The Cylence Theme might look a little familer to you. It is the new default Firefox 2 theme, but with a darker edge to it. Personally, I have not found that many good looking themes when it comes to Firefox 2 – so finding a different “flavor” of the default is a nice thing to see. It delivers you all the form and functionality of the default theme – and has a metallic look to it.
No matter if you believe in global warming or you think it is a secret plan by the mole men who live under the ground to scare us into leaving the planet, you have to admit one thing. The facts on the matter are really interesting when you hear them for the first time. To help raise your awareness of this issue, there is a new Firefox extension to the rescue.
Want to close the current tab in Firefox 2? Well here is a simple – yet easy way to get that done. All you need to do is hit the keyboard combination of Ctrl+W. That will close the current tab you are viewing and allow you to quickly get out of there.
Now this might be handy if you have folks looking over you shoulder, or if you boss quickly comes in the room and you don’t want them to see you are listening to the Web Hosting Show podcast.
When it comes to Firefox themes, the Qute theme is one of my favorites. Now it looks like somebody has taken this original design and smacked it with some blue here and there. Instead of the multi-colored interface, now everything has a blue tint to it. It is still simple and nice – it is just feeling a little blue now.
I found this random snipit from the Center for Citizen Media.
Running the latest version of Firefox is a huge drag — repeated freezes that require a forced shutdown of the application on my MacBook Pro. Growing pains for the Mozilla folks or just sloppy coding?
That’s it. Now why go Online, post a totally random comment and not back it up with any proof? Now, I have never used Firefox on any Apple product, but these sort of cheap shots just make me a little angry. If this is “citizen media” I think I favor the older kind best. ;)
Greasemonkey is one of my favorite extensions to ever come out of the Firefox browser, and it seems to be the first thing I install whenever I am setting up a new installation of our favorite browser. To help with some of the details with Greasemonkey, I have found a neat Web site. All you need to do is read, and then click the page to get something new. Very innovative indeed.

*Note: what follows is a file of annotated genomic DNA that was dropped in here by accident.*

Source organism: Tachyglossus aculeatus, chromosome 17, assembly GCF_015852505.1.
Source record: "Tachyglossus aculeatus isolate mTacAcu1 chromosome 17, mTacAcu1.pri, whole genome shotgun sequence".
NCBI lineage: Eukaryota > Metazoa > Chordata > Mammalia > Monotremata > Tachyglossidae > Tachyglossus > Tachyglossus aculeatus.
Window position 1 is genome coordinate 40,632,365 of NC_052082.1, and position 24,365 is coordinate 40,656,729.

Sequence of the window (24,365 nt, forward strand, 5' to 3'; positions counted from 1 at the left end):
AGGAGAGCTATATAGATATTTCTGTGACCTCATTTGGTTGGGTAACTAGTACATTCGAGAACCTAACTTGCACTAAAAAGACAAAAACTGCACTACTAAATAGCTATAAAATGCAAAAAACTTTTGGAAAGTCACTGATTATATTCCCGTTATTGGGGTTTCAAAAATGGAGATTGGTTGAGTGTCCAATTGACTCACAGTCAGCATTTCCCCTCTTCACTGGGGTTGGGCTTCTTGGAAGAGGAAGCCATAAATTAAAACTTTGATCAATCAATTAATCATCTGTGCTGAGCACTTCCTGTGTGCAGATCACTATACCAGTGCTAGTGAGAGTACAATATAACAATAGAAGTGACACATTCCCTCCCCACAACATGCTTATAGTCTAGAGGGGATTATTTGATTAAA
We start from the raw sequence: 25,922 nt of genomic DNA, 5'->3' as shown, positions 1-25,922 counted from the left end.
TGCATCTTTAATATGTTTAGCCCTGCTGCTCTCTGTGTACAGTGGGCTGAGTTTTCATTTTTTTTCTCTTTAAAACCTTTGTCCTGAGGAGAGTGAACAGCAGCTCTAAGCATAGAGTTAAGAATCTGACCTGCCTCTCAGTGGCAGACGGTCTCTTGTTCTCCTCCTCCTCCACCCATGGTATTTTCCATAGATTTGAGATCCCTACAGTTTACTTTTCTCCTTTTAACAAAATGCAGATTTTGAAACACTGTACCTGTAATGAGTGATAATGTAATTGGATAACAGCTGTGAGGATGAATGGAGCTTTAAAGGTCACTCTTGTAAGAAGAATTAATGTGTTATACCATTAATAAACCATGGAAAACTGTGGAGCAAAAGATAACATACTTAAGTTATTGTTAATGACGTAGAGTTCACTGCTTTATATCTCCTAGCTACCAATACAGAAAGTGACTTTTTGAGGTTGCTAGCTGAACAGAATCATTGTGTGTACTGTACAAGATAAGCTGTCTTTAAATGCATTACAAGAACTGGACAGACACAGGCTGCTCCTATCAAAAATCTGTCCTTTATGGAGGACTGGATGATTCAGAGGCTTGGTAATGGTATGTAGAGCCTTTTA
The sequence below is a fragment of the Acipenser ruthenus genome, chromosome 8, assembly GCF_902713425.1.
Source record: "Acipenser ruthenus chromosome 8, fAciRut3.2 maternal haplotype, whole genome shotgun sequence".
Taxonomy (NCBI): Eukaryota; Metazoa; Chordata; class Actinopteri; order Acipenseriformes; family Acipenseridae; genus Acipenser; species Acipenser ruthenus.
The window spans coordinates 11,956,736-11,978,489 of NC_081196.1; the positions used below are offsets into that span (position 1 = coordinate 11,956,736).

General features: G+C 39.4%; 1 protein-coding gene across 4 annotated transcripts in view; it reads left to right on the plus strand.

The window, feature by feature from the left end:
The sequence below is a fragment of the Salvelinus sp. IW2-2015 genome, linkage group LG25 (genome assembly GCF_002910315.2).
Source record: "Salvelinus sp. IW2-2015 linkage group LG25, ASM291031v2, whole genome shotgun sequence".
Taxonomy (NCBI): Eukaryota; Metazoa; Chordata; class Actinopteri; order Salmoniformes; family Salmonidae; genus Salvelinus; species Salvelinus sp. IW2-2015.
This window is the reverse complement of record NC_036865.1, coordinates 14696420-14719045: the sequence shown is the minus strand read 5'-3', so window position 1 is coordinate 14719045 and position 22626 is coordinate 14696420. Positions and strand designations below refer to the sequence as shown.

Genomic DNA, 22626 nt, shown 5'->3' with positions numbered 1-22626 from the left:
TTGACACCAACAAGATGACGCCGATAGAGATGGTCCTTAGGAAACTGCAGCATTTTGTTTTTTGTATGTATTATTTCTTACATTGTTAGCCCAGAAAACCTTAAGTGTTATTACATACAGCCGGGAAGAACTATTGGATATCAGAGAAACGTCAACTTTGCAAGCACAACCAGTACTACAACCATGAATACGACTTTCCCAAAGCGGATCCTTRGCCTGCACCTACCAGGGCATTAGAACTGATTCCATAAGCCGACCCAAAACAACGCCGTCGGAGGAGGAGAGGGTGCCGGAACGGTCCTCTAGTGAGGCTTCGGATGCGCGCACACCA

You know you want to be rich and famous. Well, I can not help you with the money side of things, but I can point you in the direction of getting your name on TV.
So here’s your chance to be a part of history by joining in on the first test run. Our first TV test will work like this: With help from you all, we selected 4 ads to send to television. The first 72 sponsors to partner with Mozilla by adding $10 dollars to our Flicks ad fund will have their names appear on the air as part of actual ads.
I just hate it when a Web site tries to resize my browser window.
There’s a simple little fix that prevent webpages from resizing your Firefox browser that I put in every time. There’s nothing I hate more than a website that resizes my whole browser to the size of a 40×40 ad, forcing me to expand it back to my regular 1024×768 size.
I figured I would try something a little new and different this week. Since top five or top ten lists seem to be so popular when it comes to Firefox, here are your top 5 most popular posts of the week.
Have a favorite that I might have missed? Leave a comment and let me know about it.
Here is a nice comparison between Firefox 2 and Internet Explorer’s RSS functions.
In general, we felt that RSS reader was a very personal choice to be made by the user, and that we did not want to compete with existing RSS readers that exist, which are very competent in a variety of ways. Rather, we wanted to allow users to easily subscribe to feeds using their favorite reader.
The UI presented is not intended to be one for consuming the content, but rather previewing the content before subscription (since many feeds have non-descriptive titles). I think this is where the confusion arises, because the presentation is similar to Safari’s and IEs and so people may expect reading functionality.
Personally I kind of like what Microsoft is doing more right now – but I have a feeling that by the time Firefox 3 rolls around, they should be beating them hand over fist.